With armed conflict in the Persian Gulf now upon us, Harvard archaeologist Steven LeBlanc takes a long-term view of the nature and roots of war, presenting a controversial thesis: The notion of the "noble savage" living in peace with one another and in harmony with nature is a fantasy. In Constant Battles: The Myth of the Peaceful, Noble Savage, LeBlanc contends that warfare and violent conflict have existed throughout human history, and that humans have never lived in ecological balance with nature. The start of the second major U.S. military action in the Persian Gulf, combined with regular headlines about spiraling environmental destruction, would tempt anyone to conclude that humankind is fast approaching a catastrophic end. But as LeBlanc brilliantly argues, the archaeological record shows that the warfare and ecological destruction we find today fit into patterns of human behavior that have gone on for millions of years. Constant Battles surveys human history in terms of social organization-from hunter gatherers, to tribal agriculturalists, to more complex societies. LeBlanc takes the reader on his own digs around the world -- from New Guinea to the Southwestern U.S. to Turkey -- to show how he has come to discover warfare everywhere at every time. His own fieldwork combined with his archaeological, ethnographic, and historical research, presents a riveting account of how, throughout human history, people always have outgrown the carrying capacity of their environment, which has led to war. Ultimately, though, LeBlanc's point of view is reassuring and optimistic. As he explains the roots of warfare in human history, he also demonstrates that warfare today has far less impact than it did in the past. He also argues that, as awareness of these patterns and the advantages of modern technology increase, so does our ability to avoid war in the future.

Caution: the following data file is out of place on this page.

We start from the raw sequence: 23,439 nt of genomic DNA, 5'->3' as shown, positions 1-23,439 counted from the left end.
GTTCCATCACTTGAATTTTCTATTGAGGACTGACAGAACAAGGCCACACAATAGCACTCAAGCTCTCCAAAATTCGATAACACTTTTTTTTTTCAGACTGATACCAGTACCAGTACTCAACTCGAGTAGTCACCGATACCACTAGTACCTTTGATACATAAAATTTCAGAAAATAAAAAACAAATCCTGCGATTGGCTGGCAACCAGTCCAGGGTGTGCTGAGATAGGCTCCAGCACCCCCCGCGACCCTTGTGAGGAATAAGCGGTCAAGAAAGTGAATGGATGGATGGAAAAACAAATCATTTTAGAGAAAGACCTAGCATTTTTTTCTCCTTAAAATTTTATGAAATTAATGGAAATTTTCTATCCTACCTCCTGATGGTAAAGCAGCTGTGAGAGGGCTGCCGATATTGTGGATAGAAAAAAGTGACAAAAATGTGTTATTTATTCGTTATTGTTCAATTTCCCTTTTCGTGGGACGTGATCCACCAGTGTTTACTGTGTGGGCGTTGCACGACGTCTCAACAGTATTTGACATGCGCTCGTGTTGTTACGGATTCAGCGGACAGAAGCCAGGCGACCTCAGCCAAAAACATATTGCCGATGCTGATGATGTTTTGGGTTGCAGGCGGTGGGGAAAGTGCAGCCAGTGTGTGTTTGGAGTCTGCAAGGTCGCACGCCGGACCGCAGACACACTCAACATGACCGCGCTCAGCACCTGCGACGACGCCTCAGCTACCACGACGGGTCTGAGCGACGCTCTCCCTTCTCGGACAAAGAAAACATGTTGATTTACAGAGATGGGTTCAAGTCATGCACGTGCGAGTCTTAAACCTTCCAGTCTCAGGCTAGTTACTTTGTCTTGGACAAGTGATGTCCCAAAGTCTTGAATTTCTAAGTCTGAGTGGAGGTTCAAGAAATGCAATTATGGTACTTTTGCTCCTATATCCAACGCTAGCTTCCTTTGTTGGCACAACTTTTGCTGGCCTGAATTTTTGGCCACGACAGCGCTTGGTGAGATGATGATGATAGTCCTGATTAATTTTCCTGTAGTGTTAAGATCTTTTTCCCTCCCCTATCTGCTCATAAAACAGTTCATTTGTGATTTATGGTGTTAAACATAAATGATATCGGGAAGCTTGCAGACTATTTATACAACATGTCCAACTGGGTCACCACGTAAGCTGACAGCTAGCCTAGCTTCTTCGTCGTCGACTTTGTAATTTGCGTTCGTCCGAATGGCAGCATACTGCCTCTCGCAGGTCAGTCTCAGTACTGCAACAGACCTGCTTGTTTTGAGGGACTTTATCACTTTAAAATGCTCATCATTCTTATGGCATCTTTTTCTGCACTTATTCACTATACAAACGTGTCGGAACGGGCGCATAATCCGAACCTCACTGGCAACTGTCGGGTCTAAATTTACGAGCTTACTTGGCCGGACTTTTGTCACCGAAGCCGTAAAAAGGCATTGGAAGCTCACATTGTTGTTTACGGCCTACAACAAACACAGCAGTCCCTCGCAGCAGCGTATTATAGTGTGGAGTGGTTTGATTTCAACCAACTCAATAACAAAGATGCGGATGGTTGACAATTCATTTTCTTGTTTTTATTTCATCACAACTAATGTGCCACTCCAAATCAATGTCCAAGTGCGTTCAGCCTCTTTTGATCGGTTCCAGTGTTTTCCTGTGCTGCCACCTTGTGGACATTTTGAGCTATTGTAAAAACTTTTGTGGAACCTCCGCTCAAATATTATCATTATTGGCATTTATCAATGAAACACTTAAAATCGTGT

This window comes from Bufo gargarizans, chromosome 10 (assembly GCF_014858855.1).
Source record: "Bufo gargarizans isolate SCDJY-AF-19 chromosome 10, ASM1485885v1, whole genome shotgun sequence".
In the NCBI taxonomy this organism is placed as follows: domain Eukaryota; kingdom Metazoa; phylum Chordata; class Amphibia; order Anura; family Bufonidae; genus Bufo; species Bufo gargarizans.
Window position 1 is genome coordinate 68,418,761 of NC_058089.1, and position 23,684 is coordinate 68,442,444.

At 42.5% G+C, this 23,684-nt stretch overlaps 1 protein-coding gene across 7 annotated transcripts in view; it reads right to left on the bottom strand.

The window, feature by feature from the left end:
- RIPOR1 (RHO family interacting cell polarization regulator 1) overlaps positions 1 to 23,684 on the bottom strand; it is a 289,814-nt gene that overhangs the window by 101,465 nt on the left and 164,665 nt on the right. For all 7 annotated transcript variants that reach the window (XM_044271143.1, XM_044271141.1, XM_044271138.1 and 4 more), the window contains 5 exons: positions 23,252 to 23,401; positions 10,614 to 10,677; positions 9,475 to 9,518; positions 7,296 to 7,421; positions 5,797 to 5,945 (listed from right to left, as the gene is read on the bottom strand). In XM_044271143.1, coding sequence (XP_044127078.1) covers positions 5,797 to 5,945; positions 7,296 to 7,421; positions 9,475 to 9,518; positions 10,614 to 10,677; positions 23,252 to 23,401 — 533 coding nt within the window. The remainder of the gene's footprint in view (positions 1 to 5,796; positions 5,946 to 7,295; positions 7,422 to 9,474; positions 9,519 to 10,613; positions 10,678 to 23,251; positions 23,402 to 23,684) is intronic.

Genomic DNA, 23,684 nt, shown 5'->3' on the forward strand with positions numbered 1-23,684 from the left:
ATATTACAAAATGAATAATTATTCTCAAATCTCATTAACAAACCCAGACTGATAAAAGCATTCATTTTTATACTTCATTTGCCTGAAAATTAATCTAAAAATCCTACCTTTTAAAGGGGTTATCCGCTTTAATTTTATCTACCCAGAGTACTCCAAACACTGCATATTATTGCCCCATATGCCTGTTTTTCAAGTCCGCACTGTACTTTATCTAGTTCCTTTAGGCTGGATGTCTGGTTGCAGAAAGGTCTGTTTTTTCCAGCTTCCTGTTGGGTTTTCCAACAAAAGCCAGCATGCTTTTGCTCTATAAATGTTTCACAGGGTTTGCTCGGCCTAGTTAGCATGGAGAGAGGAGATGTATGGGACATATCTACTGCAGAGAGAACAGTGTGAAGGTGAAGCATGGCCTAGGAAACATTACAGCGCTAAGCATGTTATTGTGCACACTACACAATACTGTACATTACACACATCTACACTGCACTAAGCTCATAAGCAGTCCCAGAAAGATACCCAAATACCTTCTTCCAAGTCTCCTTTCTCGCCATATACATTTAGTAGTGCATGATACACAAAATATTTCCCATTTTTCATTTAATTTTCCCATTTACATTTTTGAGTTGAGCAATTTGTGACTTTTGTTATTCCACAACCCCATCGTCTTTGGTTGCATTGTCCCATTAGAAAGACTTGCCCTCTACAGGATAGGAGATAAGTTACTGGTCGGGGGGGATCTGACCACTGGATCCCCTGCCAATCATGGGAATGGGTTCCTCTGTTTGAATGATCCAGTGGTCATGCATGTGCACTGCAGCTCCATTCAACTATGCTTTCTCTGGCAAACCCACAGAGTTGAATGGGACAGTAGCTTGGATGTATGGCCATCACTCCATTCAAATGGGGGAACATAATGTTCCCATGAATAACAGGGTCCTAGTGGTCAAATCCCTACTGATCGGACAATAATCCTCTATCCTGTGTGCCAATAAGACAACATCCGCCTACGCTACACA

North American Indigenous Warfare and Ritual Violence

Author: Richard J. Chacon
Publisher: University of Arizona Press
ISBN: 0816525323
Release Date: 2007
Genre: Social Science

Despite evidence of warfare and violent conflict in pre-Columbian North America, scholars argue that the scale and scope of Native American violence is exagerated. They contend that scholarly misrepresentation has denigrated indigenous peoples when in fact they lived together in peace and harmony. In rebutting that contention, this groundbreaking book presents clear evidenceÑfrom multiple academic disciplinesÑthat indigenous populations engaged in warfare and ritual violence long before European contact. In ten well-documented and thoroughly researched chapters, fourteen leading scholars dispassionately describe sources and consequences of Amerindian warfare and violence, including ritual violence. Originally presented at an American Anthropological Association symposium, their findings construct a convincing case that bloodshed and killing have been woven into the fabric of indigenous life in North America for many centuries. The editors argue that a failure to acknowledge the roles of warfare and violence in the lives of indigenous North Americans is itself a vestige of colonial repressionÑdepriving native warriors of their history of armed resistance. These essays document specific acts of Native American violence across the North American continent. Including contributions from anthropologists, archaeologists, historians, and ethnographers, they argue not only that violence existed but also that it was an important and frequently celebrated component of Amerindian life. CONTENTS Acknowledgments Introduction Richard J. Chacon and RubŽn G. Mendoza 1.ÊÊTraditional Native Warfare in Western Alaska Ernest S. Burch Jr. 2.ÊÊBarbarism and Ardour of War from the Tenderest YearsÓ: Cree-Inuit Warfare in the Hudson Bay Region Charles A. Bishop and Victor P. Lytwyn 3.ÊÊAboriginal Warfare on the Northwest Coast: Did the Potlatch Replace Warfare? Joan A. Lovisek 4.ÊÊEthnohistoric Descriptions of Chumash Warfare John R. Johnson 5.ÊÊDocumenting Conflict in the Prehistoric Pueblo Southwest Polly Schaafsma 6.ÊÊCahokia and the Evidence for Late Pre-Columbian War in the North American Midcontinent Thomas E. Emerson 7.ÊÊIroquois-Huron Warfare Dean R. Snow 8.ÊÊDesecrating the Sacred Ancestor Temples: Chiefly Conflict and Violence in the American Southeast David H. Dye and Adam King 9.ÊÊWarfare, Population, and Food Production in Prehistoric Eastern North America George R. Milner 10.ÊÊThe Osteological Evidence for Indigenous Warfare in North America Patricia M. Lambert 11.ÊÊEthical Considerations and Conclusions Regarding Indigenous Warfare and Violence in North America Richard J. Chacon and RubŽn G. Mendoza References About the Contributors Index